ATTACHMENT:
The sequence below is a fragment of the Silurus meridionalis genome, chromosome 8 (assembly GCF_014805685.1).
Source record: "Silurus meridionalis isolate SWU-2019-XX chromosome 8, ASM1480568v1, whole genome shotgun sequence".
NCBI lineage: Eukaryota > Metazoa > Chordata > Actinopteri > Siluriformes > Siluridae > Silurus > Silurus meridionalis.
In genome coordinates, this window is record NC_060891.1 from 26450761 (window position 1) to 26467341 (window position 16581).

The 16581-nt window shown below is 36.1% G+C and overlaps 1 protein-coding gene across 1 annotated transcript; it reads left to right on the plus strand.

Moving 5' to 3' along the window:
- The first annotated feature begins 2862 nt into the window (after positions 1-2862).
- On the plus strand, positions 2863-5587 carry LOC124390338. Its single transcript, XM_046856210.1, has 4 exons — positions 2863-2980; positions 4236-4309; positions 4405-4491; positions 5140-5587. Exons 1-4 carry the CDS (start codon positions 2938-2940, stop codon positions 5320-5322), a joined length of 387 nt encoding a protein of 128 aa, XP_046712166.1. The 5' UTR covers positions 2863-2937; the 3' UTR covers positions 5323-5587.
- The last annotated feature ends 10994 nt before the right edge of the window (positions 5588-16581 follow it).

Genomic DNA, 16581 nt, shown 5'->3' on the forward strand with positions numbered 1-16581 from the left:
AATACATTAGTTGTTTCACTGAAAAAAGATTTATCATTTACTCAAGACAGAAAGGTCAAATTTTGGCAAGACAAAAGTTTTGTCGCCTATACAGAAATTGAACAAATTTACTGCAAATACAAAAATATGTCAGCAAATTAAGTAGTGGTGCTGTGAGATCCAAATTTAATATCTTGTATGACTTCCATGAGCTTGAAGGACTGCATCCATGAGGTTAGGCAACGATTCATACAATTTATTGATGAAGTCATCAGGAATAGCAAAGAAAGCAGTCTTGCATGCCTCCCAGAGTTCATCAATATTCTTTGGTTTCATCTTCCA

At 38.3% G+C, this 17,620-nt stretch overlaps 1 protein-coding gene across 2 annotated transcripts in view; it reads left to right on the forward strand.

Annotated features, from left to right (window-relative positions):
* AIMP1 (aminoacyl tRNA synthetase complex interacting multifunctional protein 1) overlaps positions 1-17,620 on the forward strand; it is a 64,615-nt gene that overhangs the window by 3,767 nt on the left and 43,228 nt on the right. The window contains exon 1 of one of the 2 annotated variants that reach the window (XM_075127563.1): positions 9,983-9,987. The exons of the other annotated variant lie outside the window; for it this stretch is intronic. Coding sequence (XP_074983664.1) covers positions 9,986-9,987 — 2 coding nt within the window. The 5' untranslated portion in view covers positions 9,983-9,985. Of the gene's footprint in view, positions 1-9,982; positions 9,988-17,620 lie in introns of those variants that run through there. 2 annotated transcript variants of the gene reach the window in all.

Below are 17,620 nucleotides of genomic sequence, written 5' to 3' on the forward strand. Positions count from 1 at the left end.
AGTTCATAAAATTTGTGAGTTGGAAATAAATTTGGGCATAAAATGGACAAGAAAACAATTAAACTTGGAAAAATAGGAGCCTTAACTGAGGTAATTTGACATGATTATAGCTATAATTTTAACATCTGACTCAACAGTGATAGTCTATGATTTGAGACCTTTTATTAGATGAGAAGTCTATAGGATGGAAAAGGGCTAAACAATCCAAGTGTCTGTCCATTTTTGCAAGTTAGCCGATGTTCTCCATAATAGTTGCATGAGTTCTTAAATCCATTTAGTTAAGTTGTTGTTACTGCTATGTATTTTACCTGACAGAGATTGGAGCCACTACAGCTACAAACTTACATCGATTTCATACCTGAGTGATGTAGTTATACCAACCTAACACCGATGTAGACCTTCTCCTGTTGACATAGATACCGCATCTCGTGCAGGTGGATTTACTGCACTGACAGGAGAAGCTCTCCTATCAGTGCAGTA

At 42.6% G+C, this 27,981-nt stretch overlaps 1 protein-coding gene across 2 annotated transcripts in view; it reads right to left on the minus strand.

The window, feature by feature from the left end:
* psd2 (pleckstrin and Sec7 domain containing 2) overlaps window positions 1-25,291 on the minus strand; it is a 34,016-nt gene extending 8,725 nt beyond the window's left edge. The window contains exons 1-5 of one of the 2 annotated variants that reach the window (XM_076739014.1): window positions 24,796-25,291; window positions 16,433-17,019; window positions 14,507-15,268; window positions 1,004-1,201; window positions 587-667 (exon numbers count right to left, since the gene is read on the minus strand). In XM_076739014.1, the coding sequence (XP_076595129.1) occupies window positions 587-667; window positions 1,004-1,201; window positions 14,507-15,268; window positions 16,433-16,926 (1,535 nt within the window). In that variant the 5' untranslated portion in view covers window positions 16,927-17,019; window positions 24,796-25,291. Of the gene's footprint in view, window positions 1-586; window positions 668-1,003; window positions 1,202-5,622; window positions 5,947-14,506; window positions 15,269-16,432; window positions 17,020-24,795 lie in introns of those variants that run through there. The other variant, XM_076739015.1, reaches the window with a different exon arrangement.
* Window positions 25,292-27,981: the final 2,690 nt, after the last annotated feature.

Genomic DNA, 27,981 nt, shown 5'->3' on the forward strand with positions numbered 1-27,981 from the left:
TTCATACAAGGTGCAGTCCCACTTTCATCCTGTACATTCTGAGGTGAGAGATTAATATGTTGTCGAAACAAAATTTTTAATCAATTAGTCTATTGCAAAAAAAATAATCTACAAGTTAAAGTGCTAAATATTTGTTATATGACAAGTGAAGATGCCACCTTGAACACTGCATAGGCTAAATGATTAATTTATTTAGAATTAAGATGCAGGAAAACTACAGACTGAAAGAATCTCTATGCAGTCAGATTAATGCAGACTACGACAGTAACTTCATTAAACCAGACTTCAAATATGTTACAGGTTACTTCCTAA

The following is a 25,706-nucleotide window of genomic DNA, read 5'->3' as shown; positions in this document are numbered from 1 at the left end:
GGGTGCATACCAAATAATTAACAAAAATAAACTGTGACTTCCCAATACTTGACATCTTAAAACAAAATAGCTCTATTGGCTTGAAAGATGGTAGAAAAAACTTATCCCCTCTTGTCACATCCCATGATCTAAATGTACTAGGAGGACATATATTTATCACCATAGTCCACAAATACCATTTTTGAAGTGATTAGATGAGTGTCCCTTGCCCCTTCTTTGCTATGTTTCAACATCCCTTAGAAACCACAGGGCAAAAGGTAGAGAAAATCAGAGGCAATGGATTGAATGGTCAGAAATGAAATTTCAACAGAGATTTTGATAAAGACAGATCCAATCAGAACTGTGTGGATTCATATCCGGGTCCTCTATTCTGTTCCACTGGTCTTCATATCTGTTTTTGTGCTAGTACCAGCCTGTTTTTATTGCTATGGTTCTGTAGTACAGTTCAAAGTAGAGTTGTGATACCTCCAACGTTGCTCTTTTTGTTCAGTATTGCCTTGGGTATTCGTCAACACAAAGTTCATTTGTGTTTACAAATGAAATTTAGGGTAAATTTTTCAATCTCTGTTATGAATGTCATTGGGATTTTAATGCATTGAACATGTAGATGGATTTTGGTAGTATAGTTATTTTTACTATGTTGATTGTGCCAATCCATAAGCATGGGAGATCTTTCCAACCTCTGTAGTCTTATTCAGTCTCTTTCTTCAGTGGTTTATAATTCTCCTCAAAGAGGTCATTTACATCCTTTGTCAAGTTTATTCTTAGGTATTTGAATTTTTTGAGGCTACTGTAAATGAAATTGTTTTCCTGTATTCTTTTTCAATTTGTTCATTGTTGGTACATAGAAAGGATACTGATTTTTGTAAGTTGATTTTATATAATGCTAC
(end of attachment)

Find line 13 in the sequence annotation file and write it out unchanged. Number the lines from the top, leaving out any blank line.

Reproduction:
Annotated features, from left to right (window-relative positions):